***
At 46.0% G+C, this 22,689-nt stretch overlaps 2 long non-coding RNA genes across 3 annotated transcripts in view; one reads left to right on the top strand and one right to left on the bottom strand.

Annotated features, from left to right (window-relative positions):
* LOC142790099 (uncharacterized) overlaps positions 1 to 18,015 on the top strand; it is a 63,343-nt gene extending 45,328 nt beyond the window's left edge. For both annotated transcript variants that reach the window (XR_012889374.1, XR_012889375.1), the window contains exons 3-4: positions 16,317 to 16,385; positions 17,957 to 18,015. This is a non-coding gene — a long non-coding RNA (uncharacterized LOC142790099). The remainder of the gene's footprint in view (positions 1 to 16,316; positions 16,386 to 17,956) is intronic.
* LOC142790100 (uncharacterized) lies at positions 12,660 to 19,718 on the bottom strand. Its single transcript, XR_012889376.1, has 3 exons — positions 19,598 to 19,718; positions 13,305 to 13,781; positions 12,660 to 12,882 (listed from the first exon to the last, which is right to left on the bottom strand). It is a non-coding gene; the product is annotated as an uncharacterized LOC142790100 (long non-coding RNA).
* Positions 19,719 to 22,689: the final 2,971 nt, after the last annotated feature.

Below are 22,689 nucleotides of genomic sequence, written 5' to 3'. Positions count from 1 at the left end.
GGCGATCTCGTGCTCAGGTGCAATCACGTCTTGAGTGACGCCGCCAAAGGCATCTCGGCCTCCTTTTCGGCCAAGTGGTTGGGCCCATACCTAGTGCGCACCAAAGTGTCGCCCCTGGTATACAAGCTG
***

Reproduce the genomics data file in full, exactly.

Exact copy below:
At 46.0% G+C, this 22,689-nt stretch overlaps 2 long non-coding RNA genes across 3 annotated transcripts in view; one reads left to right on the top strand and one right to left on the bottom strand.

Annotated features, from left to right (window-relative positions):
* LOC142790099 (uncharacterized) overlaps positions 1 to 18,015 on the top strand; it is a 63,343-nt gene extending 45,328 nt beyond the window's left edge. For both annotated transcript variants that reach the window (XR_012889374.1, XR_012889375.1), the window contains exons 3-4: positions 16,317 to 16,385; positions 17,957 to 18,015. This is a non-coding gene — a long non-coding RNA (uncharacterized LOC142790099). The remainder of the gene's footprint in view (positions 1 to 16,316; positions 16,386 to 17,956) is intronic.
* LOC142790100 (uncharacterized) lies at positions 12,660 to 19,718 on the bottom strand. Its single transcript, XR_012889376.1, has 3 exons — positions 19,598 to 19,718; positions 13,305 to 13,781; positions 12,660 to 12,882 (listed from the first exon to the last, which is right to left on the bottom strand). It is a non-coding gene; the product is annotated as an uncharacterized LOC142790100 (long non-coding RNA).
* Positions 19,719 to 22,689: the final 2,971 nt, after the last annotated feature.

Below are 22,689 nucleotides of genomic sequence, written 5' to 3'. Positions count from 1 at the left end.
GGCGATCTCGTGCTCAGGTGCAATCACGTCTTGAGTGACGCCGCCAAAGGCATCTCGGCCTCCTTTTCGGCCAAGTGGTTGGGCCCATACCTAGTGCGCACCAAAGTGTCGCCCCTGGTATACAAGCTG